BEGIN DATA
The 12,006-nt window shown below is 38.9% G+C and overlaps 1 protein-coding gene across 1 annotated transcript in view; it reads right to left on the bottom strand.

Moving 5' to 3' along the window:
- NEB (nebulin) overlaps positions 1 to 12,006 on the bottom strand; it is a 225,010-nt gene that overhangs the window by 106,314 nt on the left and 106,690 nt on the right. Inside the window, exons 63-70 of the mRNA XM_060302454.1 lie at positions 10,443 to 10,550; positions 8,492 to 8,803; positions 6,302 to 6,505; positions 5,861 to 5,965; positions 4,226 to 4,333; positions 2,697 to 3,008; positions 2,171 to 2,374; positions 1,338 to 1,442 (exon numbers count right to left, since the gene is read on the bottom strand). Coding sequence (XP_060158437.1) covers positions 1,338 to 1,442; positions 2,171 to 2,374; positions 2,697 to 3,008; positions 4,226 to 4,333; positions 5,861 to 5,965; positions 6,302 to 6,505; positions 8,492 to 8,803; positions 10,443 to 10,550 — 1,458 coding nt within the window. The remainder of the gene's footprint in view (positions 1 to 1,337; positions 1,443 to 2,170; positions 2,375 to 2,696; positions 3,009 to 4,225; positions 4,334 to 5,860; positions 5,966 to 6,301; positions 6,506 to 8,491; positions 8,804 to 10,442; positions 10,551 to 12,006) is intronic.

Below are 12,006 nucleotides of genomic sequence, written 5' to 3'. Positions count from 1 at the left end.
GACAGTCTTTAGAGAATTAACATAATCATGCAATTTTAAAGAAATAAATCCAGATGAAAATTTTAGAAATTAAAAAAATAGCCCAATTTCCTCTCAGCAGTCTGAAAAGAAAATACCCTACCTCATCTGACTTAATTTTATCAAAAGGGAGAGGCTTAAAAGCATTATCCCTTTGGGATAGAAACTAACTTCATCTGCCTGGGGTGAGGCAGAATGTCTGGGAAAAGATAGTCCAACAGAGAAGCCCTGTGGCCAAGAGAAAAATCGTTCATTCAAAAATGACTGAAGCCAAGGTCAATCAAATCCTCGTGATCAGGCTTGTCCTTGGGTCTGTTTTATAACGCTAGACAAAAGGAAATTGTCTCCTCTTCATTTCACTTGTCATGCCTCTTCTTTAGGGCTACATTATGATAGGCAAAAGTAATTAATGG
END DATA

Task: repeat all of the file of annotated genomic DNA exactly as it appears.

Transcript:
The 12,006-nt window shown below is 38.9% G+C and overlaps 1 protein-coding gene across 1 annotated transcript in view; it reads right to left on the bottom strand.

Moving 5' to 3' along the window:
- NEB (nebulin) overlaps positions 1 to 12,006 on the bottom strand; it is a 225,010-nt gene that overhangs the window by 106,314 nt on the left and 106,690 nt on the right. Inside the window, exons 63-70 of the mRNA XM_060302454.1 lie at positions 10,443 to 10,550; positions 8,492 to 8,803; positions 6,302 to 6,505; positions 5,861 to 5,965; positions 4,226 to 4,333; positions 2,697 to 3,008; positions 2,171 to 2,374; positions 1,338 to 1,442 (exon numbers count right to left, since the gene is read on the bottom strand). Coding sequence (XP_060158437.1) covers positions 1,338 to 1,442; positions 2,171 to 2,374; positions 2,697 to 3,008; positions 4,226 to 4,333; positions 5,861 to 5,965; positions 6,302 to 6,505; positions 8,492 to 8,803; positions 10,443 to 10,550 — 1,458 coding nt within the window. The remainder of the gene's footprint in view (positions 1 to 1,337; positions 1,443 to 2,170; positions 2,375 to 2,696; positions 3,009 to 4,225; positions 4,334 to 5,860; positions 5,966 to 6,301; positions 6,506 to 8,491; positions 8,804 to 10,442; positions 10,551 to 12,006) is intronic.

Below are 12,006 nucleotides of genomic sequence, written 5' to 3'. Positions count from 1 at the left end.
GACAGTCTTTAGAGAATTAACATAATCATGCAATTTTAAAGAAATAAATCCAGATGAAAATTTTAGAAATTAAAAAAATAGCCCAATTTCCTCTCAGCAGTCTGAAAAGAAAATACCCTACCTCATCTGACTTAATTTTATCAAAAGGGAGAGGCTTAAAAGCATTATCCCTTTGGGATAGAAACTAACTTCATCTGCCTGGGGTGAGGCAGAATGTCTGGGAAAAGATAGTCCAACAGAGAAGCCCTGTGGCCAAGAGAAAAATCGTTCATTCAAAAATGACTGAAGCCAAGGTCAATCAAATCCTCGTGATCAGGCTTGTCCTTGGGTCTGTTTTATAACGCTAGACAAAAGGAAATTGTCTCCTCTTCATTTCACTTGTCATGCCTCTTCTTTAGGGCTACATTATGATAGGCAAAAGTAATTAATGG